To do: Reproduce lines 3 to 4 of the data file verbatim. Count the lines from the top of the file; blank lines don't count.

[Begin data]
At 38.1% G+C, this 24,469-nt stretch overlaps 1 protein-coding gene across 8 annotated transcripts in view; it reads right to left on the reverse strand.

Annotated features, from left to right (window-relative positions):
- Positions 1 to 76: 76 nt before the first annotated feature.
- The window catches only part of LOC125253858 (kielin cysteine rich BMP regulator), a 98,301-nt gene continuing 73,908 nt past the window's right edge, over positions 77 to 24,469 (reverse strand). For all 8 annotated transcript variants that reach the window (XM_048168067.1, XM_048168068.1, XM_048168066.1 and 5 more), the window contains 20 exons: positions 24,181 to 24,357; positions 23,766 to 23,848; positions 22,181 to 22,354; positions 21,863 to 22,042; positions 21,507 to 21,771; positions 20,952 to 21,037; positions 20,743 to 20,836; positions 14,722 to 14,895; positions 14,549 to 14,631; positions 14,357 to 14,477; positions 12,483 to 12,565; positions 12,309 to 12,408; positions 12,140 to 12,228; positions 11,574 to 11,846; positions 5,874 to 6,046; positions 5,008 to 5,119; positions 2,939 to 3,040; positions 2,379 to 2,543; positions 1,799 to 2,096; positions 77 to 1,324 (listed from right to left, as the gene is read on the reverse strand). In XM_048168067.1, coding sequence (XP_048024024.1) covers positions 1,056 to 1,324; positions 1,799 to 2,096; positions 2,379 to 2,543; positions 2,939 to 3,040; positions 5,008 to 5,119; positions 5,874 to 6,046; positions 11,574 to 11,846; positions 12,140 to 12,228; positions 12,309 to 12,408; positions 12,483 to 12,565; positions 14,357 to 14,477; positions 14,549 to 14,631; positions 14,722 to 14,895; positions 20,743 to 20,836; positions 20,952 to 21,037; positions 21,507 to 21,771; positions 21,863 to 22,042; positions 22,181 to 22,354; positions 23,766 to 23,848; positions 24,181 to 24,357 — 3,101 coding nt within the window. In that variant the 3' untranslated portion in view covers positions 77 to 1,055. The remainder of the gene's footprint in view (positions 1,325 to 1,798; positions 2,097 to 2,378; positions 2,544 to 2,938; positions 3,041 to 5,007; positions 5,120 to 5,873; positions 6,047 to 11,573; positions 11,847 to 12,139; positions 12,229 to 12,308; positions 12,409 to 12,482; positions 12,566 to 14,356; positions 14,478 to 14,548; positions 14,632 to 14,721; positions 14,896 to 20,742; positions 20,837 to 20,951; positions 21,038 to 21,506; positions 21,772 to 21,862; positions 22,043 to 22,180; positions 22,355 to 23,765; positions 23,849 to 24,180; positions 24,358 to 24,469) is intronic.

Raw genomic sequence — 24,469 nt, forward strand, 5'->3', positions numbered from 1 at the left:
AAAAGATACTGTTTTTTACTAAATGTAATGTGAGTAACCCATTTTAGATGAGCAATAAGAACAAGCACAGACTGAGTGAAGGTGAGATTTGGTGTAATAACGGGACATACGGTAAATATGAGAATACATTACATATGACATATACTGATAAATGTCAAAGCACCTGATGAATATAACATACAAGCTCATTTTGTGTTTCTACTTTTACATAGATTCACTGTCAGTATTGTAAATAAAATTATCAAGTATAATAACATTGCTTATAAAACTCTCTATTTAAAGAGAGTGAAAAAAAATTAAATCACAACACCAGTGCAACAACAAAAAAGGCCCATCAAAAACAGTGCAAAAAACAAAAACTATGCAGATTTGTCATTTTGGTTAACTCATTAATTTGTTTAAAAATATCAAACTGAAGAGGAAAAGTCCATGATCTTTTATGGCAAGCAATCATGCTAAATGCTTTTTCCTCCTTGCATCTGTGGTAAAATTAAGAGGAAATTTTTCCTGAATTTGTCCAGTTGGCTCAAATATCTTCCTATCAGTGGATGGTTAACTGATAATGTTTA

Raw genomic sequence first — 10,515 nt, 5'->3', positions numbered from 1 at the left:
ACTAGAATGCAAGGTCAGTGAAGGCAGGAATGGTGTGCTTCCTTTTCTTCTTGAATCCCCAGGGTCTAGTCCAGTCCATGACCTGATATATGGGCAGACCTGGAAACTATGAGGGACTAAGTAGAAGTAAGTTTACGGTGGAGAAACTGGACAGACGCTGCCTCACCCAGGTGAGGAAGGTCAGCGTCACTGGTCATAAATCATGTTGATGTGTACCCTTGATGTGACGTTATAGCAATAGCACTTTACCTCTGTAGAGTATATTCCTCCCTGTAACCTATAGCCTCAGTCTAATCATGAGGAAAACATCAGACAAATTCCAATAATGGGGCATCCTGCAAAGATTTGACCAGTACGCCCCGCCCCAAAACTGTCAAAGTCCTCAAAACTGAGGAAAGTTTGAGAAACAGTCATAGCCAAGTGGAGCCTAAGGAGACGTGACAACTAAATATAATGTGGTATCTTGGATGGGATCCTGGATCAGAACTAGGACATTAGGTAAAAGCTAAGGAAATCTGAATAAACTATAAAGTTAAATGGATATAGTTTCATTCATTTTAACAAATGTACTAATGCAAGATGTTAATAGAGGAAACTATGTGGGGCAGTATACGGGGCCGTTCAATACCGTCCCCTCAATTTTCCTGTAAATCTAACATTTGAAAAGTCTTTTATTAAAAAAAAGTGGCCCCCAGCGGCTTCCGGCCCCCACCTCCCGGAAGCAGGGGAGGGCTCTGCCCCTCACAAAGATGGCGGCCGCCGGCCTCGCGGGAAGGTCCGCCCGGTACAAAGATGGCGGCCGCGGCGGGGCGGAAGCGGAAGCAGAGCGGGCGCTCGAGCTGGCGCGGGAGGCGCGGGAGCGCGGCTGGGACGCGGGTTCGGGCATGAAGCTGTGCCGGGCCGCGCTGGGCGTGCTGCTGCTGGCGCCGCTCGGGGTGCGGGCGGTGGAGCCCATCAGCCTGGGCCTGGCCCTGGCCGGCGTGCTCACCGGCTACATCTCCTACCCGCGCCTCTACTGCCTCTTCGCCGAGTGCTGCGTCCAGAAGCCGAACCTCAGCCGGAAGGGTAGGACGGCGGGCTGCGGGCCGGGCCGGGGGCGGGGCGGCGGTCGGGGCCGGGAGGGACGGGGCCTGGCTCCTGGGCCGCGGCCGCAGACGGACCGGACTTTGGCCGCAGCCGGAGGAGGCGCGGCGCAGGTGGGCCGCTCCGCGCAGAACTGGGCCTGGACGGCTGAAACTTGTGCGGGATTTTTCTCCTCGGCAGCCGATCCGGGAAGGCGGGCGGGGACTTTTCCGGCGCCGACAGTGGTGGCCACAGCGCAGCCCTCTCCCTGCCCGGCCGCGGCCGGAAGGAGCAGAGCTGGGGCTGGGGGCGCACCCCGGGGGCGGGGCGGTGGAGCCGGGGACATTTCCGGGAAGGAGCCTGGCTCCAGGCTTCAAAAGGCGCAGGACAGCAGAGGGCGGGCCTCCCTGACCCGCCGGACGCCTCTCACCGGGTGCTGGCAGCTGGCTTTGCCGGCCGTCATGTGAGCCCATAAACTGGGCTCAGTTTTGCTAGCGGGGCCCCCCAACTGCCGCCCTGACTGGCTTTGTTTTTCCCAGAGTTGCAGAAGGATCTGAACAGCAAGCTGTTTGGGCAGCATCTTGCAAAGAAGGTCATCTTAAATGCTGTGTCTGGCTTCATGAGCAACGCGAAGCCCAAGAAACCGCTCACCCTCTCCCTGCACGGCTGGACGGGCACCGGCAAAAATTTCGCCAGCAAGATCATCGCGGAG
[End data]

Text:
- Positions 1 to 76: 76 nt before the first annotated feature.
- The window catches only part of LOC125253858 (kielin cysteine rich BMP regulator), a 98,301-nt gene continuing 73,908 nt past the window's right edge, over positions 77 to 24,469 (reverse strand). For all 8 annotated transcript variants that reach the window (XM_048168067.1, XM_048168068.1, XM_048168066.1 and 5 more), the window contains 20 exons: positions 24,181 to 24,357; positions 23,766 to 23,848; positions 22,181 to 22,354; positions 21,863 to 22,042; positions 21,507 to 21,771; positions 20,952 to 21,037; positions 20,743 to 20,836; positions 14,722 to 14,895; positions 14,549 to 14,631; positions 14,357 to 14,477; positions 12,483 to 12,565; positions 12,309 to 12,408; positions 12,140 to 12,228; positions 11,574 to 11,846; positions 5,874 to 6,046; positions 5,008 to 5,119; positions 2,939 to 3,040; positions 2,379 to 2,543; positions 1,799 to 2,096; positions 77 to 1,324 (listed from right to left, as the gene is read on the reverse strand). In XM_048168067.1, coding sequence (XP_048024024.1) covers positions 1,056 to 1,324; positions 1,799 to 2,096; positions 2,379 to 2,543; positions 2,939 to 3,040; positions 5,008 to 5,119; positions 5,874 to 6,046; positions 11,574 to 11,846; positions 12,140 to 12,228; positions 12,309 to 12,408; positions 12,483 to 12,565; positions 14,357 to 14,477; positions 14,549 to 14,631; positions 14,722 to 14,895; positions 20,743 to 20,836; positions 20,952 to 21,037; positions 21,507 to 21,771; positions 21,863 to 22,042; positions 22,181 to 22,354; positions 23,766 to 23,848; positions 24,181 to 24,357 — 3,101 coding nt within the window. In that variant the 3' untranslated portion in view covers positions 77 to 1,055. The remainder of the gene's footprint in view (positions 1,325 to 1,798; positions 2,097 to 2,378; positions 2,544 to 2,938; positions 3,041 to 5,007; positions 5,120 to 5,873; positions 6,047 to 11,573; positions 11,847 to 12,139; positions 12,229 to 12,308; positions 12,409 to 12,482; positions 12,566 to 14,356; positions 14,478 to 14,548; positions 14,632 to 14,721; positions 14,896 to 20,742; positions 20,837 to 20,951; positions 21,038 to 21,506; positions 21,772 to 21,862; positions 22,043 to 22,180; positions 22,355 to 23,765; positions 23,849 to 24,180; positions 24,358 to 24,469) is intronic.